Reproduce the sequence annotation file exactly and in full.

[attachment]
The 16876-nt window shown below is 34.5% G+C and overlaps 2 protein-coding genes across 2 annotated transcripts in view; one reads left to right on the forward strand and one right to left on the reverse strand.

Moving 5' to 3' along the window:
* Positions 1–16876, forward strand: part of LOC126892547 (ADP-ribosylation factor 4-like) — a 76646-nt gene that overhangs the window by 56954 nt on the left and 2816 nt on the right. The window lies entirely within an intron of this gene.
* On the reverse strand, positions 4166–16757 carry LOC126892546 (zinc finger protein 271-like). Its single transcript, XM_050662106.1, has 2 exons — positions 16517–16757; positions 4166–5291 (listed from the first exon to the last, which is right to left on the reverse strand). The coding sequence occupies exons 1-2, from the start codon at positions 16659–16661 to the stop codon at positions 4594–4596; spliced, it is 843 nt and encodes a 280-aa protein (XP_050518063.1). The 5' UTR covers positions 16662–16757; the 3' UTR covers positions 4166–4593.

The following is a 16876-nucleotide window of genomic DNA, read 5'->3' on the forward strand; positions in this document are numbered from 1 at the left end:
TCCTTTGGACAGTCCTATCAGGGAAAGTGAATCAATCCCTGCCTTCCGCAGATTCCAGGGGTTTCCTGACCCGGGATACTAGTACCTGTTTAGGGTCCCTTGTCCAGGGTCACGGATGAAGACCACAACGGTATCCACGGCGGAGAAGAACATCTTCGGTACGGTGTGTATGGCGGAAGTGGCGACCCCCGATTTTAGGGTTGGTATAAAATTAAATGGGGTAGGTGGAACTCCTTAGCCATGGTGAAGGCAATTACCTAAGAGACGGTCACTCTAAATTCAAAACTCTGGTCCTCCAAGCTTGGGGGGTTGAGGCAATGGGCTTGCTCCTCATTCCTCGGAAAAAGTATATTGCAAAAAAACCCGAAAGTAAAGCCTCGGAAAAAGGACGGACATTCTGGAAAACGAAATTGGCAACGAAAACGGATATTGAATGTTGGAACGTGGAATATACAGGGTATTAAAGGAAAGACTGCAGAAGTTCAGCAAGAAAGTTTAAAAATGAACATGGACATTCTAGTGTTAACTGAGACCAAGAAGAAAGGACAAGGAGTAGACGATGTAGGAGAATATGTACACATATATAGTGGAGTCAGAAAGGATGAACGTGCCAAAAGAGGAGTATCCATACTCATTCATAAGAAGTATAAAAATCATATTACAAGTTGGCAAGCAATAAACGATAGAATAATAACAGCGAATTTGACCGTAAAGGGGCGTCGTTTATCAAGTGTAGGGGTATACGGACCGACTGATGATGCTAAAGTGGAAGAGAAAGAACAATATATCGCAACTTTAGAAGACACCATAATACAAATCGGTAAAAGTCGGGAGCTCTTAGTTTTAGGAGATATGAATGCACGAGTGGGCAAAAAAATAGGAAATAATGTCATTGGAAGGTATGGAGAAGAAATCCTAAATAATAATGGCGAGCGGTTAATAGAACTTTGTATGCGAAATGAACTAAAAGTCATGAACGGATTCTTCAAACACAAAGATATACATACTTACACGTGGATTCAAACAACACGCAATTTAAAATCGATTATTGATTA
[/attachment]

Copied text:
The 16876-nt window shown below is 34.5% G+C and overlaps 2 protein-coding genes across 2 annotated transcripts in view; one reads left to right on the forward strand and one right to left on the reverse strand.

Moving 5' to 3' along the window:
* Positions 1–16876, forward strand: part of LOC126892547 (ADP-ribosylation factor 4-like) — a 76646-nt gene that overhangs the window by 56954 nt on the left and 2816 nt on the right. The window lies entirely within an intron of this gene.
* On the reverse strand, positions 4166–16757 carry LOC126892546 (zinc finger protein 271-like). Its single transcript, XM_050662106.1, has 2 exons — positions 16517–16757; positions 4166–5291 (listed from the first exon to the last, which is right to left on the reverse strand). The coding sequence occupies exons 1-2, from the start codon at positions 16659–16661 to the stop codon at positions 4594–4596; spliced, it is 843 nt and encodes a 280-aa protein (XP_050518063.1). The 5' UTR covers positions 16662–16757; the 3' UTR covers positions 4166–4593.

The following is a 16876-nucleotide window of genomic DNA, read 5'->3' on the forward strand; positions in this document are numbered from 1 at the left end:
TCCTTTGGACAGTCCTATCAGGGAAAGTGAATCAATCCCTGCCTTCCGCAGATTCCAGGGGTTTCCTGACCCGGGATACTAGTACCTGTTTAGGGTCCCTTGTCCAGGGTCACGGATGAAGACCACAACGGTATCCACGGCGGAGAAGAACATCTTCGGTACGGTGTGTATGGCGGAAGTGGCGACCCCCGATTTTAGGGTTGGTATAAAATTAAATGGGGTAGGTGGAACTCCTTAGCCATGGTGAAGGCAATTACCTAAGAGACGGTCACTCTAAATTCAAAACTCTGGTCCTCCAAGCTTGGGGGGTTGAGGCAATGGGCTTGCTCCTCATTCCTCGGAAAAAGTATATTGCAAAAAAACCCGAAAGTAAAGCCTCGGAAAAAGGACGGACATTCTGGAAAACGAAATTGGCAACGAAAACGGATATTGAATGTTGGAACGTGGAATATACAGGGTATTAAAGGAAAGACTGCAGAAGTTCAGCAAGAAAGTTTAAAAATGAACATGGACATTCTAGTGTTAACTGAGACCAAGAAGAAAGGACAAGGAGTAGACGATGTAGGAGAATATGTACACATATATAGTGGAGTCAGAAAGGATGAACGTGCCAAAAGAGGAGTATCCATACTCATTCATAAGAAGTATAAAAATCATATTACAAGTTGGCAAGCAATAAACGATAGAATAATAACAGCGAATTTGACCGTAAAGGGGCGTCGTTTATCAAGTGTAGGGGTATACGGACCGACTGATGATGCTAAAGTGGAAGAGAAAGAACAATATATCGCAACTTTAGAAGACACCATAATACAAATCGGTAAAAGTCGGGAGCTCTTAGTTTTAGGAGATATGAATGCACGAGTGGGCAAAAAAATAGGAAATAATGTCATTGGAAGGTATGGAGAAGAAATCCTAAATAATAATGGCGAGCGGTTAATAGAACTTTGTATGCGAAATGAACTAAAAGTCATGAACGGATTCTTCAAACACAAAGATATACATACTTACACGTGGATTCAAACAACACGCAATTTAAAATCGATTATTGATTA